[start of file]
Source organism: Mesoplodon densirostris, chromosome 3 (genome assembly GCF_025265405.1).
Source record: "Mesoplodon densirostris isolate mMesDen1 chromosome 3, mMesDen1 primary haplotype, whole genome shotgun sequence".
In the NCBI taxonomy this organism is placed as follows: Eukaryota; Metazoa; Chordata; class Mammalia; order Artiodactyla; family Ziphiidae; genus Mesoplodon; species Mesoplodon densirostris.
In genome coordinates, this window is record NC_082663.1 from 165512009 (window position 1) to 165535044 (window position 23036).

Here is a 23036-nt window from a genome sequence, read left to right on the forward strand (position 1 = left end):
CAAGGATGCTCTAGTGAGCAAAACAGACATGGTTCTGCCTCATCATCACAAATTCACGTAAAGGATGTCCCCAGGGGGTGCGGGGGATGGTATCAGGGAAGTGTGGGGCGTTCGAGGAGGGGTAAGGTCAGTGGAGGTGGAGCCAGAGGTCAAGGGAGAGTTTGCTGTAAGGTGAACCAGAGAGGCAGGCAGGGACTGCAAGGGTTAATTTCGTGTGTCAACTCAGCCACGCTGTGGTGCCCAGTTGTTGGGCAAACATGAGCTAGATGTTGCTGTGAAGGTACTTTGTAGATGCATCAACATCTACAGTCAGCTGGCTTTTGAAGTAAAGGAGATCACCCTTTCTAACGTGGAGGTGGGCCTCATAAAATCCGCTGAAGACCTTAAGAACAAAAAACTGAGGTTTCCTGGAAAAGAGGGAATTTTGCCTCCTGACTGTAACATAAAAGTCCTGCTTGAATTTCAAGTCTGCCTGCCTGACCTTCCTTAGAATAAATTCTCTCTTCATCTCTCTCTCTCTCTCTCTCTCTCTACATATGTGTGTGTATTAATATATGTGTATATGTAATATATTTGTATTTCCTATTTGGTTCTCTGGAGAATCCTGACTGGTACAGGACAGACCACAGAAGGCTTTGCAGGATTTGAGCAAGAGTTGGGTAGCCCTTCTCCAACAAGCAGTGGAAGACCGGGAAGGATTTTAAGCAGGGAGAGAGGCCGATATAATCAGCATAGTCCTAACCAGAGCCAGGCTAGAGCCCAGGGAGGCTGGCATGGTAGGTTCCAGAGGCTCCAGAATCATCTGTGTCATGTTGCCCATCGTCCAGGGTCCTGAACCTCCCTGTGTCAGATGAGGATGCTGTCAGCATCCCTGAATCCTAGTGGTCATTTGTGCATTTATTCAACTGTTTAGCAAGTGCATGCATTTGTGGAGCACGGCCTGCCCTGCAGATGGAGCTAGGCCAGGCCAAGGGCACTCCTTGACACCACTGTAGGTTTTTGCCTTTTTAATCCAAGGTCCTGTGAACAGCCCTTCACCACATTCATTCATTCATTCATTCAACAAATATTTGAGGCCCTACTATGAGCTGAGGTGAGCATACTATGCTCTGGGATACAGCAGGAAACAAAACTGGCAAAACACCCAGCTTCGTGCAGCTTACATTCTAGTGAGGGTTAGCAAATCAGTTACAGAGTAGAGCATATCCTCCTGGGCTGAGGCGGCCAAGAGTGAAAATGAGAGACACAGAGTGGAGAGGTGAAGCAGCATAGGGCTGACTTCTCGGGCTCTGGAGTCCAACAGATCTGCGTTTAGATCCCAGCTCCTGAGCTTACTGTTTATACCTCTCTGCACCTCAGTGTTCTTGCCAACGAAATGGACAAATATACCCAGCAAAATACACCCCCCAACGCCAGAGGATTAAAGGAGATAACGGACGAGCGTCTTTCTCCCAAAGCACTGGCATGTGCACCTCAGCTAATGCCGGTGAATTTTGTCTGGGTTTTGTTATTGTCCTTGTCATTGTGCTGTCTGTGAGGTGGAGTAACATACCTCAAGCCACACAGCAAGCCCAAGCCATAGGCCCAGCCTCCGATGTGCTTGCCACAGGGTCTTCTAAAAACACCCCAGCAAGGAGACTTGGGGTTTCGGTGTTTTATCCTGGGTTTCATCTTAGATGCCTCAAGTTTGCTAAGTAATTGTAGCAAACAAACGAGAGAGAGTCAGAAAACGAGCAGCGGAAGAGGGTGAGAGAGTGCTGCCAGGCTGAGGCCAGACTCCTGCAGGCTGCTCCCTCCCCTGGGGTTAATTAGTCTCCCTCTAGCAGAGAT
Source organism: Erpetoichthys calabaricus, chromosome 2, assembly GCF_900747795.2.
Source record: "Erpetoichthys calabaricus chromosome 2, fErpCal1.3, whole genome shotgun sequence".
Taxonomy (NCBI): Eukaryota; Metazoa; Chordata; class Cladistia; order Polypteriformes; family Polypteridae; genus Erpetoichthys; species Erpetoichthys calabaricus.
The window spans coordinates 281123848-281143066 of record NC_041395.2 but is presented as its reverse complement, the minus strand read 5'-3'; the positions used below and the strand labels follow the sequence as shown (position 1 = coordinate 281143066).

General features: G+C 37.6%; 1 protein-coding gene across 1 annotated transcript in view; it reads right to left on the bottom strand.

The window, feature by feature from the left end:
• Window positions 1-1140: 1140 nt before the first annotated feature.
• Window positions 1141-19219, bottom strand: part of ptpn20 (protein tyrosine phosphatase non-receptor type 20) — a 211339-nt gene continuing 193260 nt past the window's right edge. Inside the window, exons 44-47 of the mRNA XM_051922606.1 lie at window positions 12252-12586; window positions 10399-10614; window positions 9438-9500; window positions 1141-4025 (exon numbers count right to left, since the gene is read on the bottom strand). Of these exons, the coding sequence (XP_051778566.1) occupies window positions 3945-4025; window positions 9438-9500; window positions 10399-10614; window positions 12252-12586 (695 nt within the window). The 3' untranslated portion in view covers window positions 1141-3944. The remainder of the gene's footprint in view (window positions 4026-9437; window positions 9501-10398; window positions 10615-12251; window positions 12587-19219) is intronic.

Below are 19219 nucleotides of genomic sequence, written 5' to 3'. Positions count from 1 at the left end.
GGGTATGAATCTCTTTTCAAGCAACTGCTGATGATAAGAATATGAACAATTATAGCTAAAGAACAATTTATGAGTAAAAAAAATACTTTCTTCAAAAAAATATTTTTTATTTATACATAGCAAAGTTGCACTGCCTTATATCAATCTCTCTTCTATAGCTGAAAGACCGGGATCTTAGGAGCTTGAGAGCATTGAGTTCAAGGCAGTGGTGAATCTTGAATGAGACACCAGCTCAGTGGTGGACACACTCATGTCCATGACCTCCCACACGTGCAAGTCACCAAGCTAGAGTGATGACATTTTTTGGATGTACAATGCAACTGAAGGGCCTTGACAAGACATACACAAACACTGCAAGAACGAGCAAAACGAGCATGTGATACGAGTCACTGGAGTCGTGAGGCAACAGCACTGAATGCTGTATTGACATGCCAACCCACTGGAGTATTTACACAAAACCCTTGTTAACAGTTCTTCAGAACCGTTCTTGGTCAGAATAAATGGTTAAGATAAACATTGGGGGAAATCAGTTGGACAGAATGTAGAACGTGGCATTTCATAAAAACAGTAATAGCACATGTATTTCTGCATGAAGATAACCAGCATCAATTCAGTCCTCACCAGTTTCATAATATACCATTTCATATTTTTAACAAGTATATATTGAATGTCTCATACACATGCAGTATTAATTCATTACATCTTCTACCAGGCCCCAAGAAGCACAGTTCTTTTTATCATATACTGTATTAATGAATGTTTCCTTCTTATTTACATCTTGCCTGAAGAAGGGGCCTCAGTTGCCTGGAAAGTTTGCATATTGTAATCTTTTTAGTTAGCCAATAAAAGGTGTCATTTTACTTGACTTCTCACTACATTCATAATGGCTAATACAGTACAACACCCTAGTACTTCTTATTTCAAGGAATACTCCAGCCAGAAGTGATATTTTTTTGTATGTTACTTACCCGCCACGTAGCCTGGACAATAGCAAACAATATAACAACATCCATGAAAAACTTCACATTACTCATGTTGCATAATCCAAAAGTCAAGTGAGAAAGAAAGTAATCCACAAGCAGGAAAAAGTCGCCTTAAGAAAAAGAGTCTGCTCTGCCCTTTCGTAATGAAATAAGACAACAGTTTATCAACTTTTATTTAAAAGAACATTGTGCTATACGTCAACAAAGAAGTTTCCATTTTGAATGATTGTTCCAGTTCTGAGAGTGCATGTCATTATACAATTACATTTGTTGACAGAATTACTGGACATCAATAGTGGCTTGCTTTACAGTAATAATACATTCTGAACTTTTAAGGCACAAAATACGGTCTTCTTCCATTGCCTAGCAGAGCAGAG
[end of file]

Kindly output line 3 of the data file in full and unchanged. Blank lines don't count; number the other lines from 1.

In the NCBI taxonomy this organism is placed as follows: Eukaryota; Metazoa; Chordata; class Mammalia; order Artiodactyla; family Ziphiidae; genus Mesoplodon; species Mesoplodon densirostris.